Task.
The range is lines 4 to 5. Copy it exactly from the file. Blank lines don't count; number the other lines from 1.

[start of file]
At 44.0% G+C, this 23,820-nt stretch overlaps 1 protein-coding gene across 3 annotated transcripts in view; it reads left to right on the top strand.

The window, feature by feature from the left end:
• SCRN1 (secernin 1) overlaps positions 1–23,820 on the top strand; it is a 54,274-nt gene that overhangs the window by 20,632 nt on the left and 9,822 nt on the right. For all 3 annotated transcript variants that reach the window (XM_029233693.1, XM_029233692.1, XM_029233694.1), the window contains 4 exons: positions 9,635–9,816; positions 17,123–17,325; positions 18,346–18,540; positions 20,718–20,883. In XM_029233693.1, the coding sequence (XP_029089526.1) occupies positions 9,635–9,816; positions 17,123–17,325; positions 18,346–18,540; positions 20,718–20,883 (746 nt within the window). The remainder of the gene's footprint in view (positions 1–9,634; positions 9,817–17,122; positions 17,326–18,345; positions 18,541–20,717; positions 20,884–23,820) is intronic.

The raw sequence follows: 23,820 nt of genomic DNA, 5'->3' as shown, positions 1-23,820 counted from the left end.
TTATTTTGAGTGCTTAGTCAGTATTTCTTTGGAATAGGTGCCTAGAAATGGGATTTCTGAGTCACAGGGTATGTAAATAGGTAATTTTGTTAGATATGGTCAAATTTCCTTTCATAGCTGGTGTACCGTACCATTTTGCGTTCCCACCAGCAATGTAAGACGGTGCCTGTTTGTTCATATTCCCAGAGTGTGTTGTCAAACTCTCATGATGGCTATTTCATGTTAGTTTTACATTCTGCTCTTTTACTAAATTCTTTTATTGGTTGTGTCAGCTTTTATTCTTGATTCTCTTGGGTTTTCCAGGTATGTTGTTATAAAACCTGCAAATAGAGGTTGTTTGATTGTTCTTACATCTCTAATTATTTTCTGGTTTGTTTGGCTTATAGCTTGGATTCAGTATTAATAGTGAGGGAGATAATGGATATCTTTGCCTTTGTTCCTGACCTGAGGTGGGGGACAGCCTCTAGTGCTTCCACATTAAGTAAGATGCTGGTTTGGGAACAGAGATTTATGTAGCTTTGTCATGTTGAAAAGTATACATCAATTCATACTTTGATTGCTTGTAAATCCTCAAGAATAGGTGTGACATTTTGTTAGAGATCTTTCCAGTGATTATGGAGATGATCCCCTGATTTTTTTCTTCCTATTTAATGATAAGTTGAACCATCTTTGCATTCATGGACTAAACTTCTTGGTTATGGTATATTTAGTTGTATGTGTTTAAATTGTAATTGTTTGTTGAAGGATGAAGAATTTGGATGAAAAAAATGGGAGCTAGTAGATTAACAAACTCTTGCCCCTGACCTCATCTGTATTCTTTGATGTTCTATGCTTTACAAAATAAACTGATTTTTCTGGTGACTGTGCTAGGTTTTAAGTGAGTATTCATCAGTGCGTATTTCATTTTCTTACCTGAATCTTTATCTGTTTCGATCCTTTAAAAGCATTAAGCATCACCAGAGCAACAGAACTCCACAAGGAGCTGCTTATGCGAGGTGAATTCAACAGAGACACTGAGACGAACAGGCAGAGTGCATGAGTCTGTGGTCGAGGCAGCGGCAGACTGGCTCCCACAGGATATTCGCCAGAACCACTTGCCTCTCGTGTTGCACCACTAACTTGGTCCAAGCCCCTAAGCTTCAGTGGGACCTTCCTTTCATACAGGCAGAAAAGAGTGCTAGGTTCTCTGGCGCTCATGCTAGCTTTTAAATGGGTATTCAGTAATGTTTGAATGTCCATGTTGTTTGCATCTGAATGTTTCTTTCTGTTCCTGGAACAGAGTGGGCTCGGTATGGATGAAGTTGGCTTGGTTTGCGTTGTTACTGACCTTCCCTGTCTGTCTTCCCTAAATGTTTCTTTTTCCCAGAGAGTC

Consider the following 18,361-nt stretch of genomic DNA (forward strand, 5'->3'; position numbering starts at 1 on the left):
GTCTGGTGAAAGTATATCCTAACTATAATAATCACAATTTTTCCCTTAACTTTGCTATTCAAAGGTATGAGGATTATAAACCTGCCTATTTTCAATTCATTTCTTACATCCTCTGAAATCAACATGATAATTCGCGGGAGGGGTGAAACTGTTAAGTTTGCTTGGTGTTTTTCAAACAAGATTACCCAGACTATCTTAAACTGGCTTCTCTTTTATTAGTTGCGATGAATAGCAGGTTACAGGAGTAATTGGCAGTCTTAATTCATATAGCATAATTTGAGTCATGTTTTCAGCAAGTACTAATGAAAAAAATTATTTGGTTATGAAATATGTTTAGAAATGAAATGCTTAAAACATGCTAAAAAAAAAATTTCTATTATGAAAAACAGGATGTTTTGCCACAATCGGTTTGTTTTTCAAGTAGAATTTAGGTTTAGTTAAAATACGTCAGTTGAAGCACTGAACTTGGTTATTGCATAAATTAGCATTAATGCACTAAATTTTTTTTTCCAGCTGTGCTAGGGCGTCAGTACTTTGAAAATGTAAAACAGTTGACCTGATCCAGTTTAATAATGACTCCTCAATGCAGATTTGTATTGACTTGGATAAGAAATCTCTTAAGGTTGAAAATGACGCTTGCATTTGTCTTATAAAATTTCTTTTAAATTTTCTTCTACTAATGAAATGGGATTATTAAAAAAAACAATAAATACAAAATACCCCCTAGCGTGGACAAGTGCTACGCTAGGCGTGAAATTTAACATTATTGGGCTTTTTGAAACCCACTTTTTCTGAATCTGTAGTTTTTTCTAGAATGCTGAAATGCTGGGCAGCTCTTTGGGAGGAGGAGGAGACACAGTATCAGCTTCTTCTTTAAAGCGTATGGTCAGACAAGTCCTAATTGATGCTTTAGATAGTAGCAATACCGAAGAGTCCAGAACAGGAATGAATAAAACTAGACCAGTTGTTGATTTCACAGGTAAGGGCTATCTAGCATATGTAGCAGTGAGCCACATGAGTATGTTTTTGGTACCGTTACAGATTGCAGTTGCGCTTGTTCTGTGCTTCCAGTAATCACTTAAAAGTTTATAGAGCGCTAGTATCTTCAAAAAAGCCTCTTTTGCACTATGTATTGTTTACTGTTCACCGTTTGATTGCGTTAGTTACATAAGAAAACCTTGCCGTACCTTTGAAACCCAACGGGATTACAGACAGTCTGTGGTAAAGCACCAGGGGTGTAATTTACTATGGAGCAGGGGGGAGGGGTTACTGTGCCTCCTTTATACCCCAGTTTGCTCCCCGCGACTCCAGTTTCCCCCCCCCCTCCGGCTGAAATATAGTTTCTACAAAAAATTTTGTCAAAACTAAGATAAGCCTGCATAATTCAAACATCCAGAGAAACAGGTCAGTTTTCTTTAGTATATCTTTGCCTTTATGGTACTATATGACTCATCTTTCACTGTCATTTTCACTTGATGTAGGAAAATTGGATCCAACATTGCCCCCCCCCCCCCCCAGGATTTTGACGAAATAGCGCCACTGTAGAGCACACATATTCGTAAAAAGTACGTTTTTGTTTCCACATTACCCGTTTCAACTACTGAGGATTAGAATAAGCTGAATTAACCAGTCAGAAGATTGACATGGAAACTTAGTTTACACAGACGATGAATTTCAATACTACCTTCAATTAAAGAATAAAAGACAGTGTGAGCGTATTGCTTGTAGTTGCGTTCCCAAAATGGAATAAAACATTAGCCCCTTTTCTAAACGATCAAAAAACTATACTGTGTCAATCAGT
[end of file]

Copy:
The raw sequence follows: 23,820 nt of genomic DNA, 5'->3' as shown, positions 1-23,820 counted from the left end.
TTATTTTGAGTGCTTAGTCAGTATTTCTTTGGAATAGGTGCCTAGAAATGGGATTTCTGAGTCACAGGGTATGTAAATAGGTAATTTTGTTAGATATGGTCAAATTTCCTTTCATAGCTGGTGTACCGTACCATTTTGCGTTCCCACCAGCAATGTAAGACGGTGCCTGTTTGTTCATATTCCCAGAGTGTGTTGTCAAACTCTCATGATGGCTATTTCATGTTAGTTTTACATTCTGCTCTTTTACTAAATTCTTTTATTGGTTGTGTCAGCTTTTATTCTTGATTCTCTTGGGTTTTCCAGGTATGTTGTTATAAAACCTGCAAATAGAGGTTGTTTGATTGTTCTTACATCTCTAATTATTTTCTGGTTTGTTTGGCTTATAGCTTGGATTCAGTATTAATAGTGAGGGAGATAATGGATATCTTTGCCTTTGTTCCTGACCTGAGGTGGGGGACAGCCTCTAGTGCTTCCACATTAAGTAAGATGCTGGTTTGGGAACAGAGATTTATGTAGCTTTGTCATGTTGAAAAGTATACATCAATTCATACTTTGATTGCTTGTAAATCCTCAAGAATAGGTGTGACATTTTGTTAGAGATCTTTCCAGTGATTATGGAGATGATCCCCTGATTTTTTTCTTCCTATTTAATGATAAGTTGAACCATCTTTGCATTCATGGACTAAACTTCTTGGTTATGGTATATTTAGTTGTATGTGTTTAAATTGTAATTGTTTGTTGAAGGATGAAGAATTTGGATGAAAAAAATGGGAGCTAGTAGATTAACAAACTCTTGCCCCTGACCTCATCTGTATTCTTTGATGTTCTATGCTTTACAAAATAAACTGATTTTTCTGGTGACTGTGCTAGGTTTTAAGTGAGTATTCATCAGTGCGTATTTCATTTTCTTACCTGAATCTTTATCTGTTTCGATCCTTTAAAAGCATTAAGCATCACCAGAGCAACAGAACTCCACAAGGAGCTGCTTATGCGAGGTGAATTCAACAGAGACACTGAGACGAACAGGCAGAGTGCATGAGTCTGTGGTCGAGGCAGCGGCAGACTGGCTCCCACAGGATATTCGCCAGAACCACTTGCCTCTCGTGTTGCACCACTAACTTGGTCCAAGCCCCTAAGCTTCAGTGGGACCTTCCTTTCATACAGGCAGAAAAGAGTGCTAGGTTCTCTGGCGCTCATGCTAGCTTTTAAATGGGTATTCAGTAATGTTTGAATGTCCATGTTGTTTGCATCTGAATGTTTCTTTCTGTTCCTGGAACAGAGTGGGCTCGGTATGGATGAAGTTGGCTTGGTTTGCGTTGTTACTGACCTTCCCTGTCTGTCTTCCCTAAATGTTTCTTTTTCCCAGAGAGTC